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Appearance-based discrimination

Updated January 21 2008 - A survey in 2007 by career publisher of 468 employees in a range of industries across the US found that 85 per cent of respondents believe that tattoos and body piercings reduce the chance of getting employment.

One respondent commented:

"Regardless of who the real person may be, stereotypes associated with piercings and tattoos can and do affect others. In general, individuals with tattoos and body piercings are often viewed as 'rougher' or 'less educated.'"

Nearly half (42 per cent) admitted to having either a tattoo and/or body piercing (in addition to ears) of whom 40 per cent had one or more tattoos and 20 per cent had one or more piercings. The most popular place for a tattoo was the arm (25 per cent). Over half of employees with tattoos and/or body piercings chose to cover them up when at work but only 16 per cent of employers had an official company policy in this respect.

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March 25 2005 - The US is divided over the regulation of appearance at work - including weight, hairstyles, clothing and body piercing - according to a national survey by the Employment Law Alliance (ELA).

ELA's "America At Work" poll asked 1,000 Americans about their views on appearance-based discrimination. Employer-employee disputes are increasing, frequently spilling over into the courts and government enforcement agencies. Recent cases have included:

- an Atlantic City casino sued over a requirement that cocktail waitresses undergo weekly weigh-ins;
- a challenge based on religious beliefs to a national superstore chain's prohibition on "visible facial or tongue jewelry (earrings excepted)";
- a $40 million settlement involving a national clothing retailer accused of appearance-based personnel practices.

According to Stephen J. Hirschfeld, CEO of ELA and a partner in the San Francisco-based law firm of Curiale, Dellaverson, Hirschfeld, and Kraemer, said claims involving alleged appearance or personal-style discrimination are surging.

"On the surface this may look like another symptom of a litigious society, but it goes much deeper than that as employers and employees struggle over the authority of management to ensure customer satisfaction versus an employee's right to, for instance, sport a nose ring and a tongue stud while taking orders at the local fast-food restaurant," said Hirschfeld, head of the world's largest practice network of labor and employment attorneys.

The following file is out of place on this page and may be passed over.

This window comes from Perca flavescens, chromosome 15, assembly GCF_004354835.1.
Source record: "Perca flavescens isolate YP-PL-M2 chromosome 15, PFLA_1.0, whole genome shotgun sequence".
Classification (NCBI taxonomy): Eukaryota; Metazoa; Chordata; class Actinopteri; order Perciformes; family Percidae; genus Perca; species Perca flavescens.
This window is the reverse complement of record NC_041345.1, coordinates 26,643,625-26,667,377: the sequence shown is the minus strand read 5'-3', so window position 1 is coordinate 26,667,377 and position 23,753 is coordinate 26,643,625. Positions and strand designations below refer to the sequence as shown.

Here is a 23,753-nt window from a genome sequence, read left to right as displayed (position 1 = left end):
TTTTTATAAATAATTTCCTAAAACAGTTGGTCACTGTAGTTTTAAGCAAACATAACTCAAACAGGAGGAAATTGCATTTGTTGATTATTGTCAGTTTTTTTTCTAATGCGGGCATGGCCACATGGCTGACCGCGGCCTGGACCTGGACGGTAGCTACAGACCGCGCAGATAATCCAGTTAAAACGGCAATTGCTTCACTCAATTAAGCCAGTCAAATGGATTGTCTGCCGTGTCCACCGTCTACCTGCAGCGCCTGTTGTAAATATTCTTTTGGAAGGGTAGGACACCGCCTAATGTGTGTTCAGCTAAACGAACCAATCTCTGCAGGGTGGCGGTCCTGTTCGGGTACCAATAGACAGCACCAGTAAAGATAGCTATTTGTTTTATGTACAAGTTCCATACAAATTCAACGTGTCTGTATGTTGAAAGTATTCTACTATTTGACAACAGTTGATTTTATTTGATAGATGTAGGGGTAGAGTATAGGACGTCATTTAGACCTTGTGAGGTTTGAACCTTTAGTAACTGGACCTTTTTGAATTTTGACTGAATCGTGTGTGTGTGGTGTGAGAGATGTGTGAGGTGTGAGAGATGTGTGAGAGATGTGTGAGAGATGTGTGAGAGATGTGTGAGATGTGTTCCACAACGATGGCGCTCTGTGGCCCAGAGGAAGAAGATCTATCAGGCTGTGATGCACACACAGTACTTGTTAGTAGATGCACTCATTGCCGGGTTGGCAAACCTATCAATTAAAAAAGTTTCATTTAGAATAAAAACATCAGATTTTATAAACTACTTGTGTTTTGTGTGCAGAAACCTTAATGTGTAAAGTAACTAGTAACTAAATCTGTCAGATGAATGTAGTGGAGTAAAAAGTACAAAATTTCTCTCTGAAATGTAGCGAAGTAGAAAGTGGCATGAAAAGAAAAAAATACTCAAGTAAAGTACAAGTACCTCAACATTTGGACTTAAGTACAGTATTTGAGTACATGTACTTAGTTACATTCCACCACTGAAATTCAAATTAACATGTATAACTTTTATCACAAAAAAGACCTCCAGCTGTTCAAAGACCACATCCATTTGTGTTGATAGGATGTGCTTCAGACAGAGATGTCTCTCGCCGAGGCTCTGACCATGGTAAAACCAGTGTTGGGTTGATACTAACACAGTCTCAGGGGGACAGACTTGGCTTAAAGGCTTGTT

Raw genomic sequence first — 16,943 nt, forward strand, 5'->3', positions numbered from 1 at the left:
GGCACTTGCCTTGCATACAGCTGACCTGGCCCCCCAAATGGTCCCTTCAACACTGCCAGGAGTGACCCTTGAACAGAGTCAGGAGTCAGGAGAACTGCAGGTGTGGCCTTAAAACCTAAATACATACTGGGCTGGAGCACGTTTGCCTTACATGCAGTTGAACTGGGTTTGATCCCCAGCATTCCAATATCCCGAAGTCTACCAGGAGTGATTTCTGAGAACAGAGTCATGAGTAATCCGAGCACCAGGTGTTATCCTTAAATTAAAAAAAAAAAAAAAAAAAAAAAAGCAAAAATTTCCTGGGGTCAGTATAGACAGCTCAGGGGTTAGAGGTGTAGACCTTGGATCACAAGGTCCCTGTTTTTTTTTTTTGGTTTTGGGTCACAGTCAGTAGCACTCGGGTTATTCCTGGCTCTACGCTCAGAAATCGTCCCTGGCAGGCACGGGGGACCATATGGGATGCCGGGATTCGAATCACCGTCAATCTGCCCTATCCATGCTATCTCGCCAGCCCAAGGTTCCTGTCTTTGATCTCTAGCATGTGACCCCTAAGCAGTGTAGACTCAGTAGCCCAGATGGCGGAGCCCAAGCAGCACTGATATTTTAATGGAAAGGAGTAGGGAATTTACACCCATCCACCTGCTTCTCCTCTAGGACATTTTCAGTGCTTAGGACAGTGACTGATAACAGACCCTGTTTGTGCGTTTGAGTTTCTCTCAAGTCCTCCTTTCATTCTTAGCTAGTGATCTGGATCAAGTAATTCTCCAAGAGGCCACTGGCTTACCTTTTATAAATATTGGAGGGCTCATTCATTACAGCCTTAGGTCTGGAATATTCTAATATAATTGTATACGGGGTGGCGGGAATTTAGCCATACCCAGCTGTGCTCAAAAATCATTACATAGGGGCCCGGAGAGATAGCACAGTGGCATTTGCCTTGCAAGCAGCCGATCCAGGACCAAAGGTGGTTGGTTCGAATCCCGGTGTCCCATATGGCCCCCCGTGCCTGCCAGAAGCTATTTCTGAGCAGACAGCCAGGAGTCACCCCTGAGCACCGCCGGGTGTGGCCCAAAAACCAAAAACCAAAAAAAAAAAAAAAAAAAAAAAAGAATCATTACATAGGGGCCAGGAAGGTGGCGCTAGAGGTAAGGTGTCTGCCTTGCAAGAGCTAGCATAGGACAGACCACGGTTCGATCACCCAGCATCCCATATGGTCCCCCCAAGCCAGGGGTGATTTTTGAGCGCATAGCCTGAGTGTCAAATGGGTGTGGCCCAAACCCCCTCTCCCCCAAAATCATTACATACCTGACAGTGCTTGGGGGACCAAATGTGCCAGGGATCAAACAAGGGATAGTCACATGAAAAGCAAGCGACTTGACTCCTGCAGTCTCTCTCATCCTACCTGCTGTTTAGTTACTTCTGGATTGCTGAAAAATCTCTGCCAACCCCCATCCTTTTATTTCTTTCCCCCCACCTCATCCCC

Major findings of the poll were:

  • 39% said employers should have the right to deny employment to someone based on appearance, including weight, clothing, piercing, body art, or hair style.
  • 33% said that in their own workplace workers who are physically attractive are more likely to be hired and promoted.
  • 33% said workers who are unattractive, overweight, or generally look or dress unconventionally, should be given special government legal protection such as that given persons with disabilities.
  • Of the 39% who said employers should have the right to deny employment based on looks, men outnumbered women 46% to 32 %. And whites outnumbered non-whites 41% to 24%.

The workers were also asked if they had any relevant personal experience.

  • 16% said that they had been the victim of appearance-based discrimination.
  • 38% of those said the discrimination was based on their overall appearance; 31% said it was their weight; and 14% said it was a reaction to their hairstyle.
  • A third (33%) of those saying they had been discriminated against said it was for some other reason.

The survey found that supervisors are much more likely than non-supervisors to support a policy permitting companies to regulate personal appearance, said Hirschfeld. 47% of the supervisors surveyed considered that employers should have the right to deny employment based on looks. 35% of non-supervisors supported that position.

"The most surprising finding in the poll might be that roughly half the nation's employers have absolutely no policy or regulation that addresses this extraordinarily complex yet important issue in the American workplace," explained Hirschfeld. "While most of the employee claims in the past have involved direct-customer contact businesses like retailing, restaurants, and transportation, we're now seeing image or appearance-based claims in virtually every area. While the law is changing, employers have to focus on the requirements of the position when making personnel decisions if they are going to be able to successfully defend themselves against a discrimination claim."

The study has a confidence interval of plus or minus 3.1%. It was conducted over a recent weekend by the Media, Pa. market research firm of Reed, Haldy, McIntosh & Associates of a representative national sample of the adult population.

The Employment Law Alliance is the worlds' largest integrated, global practice network and is comprised of premier, independent law firms distinguished for their practice in employment and labor law. There are member firms in every jurisdiction in the United States and major commercial centers throughout the world. For further information, including access to the survey charts and graphs, visit

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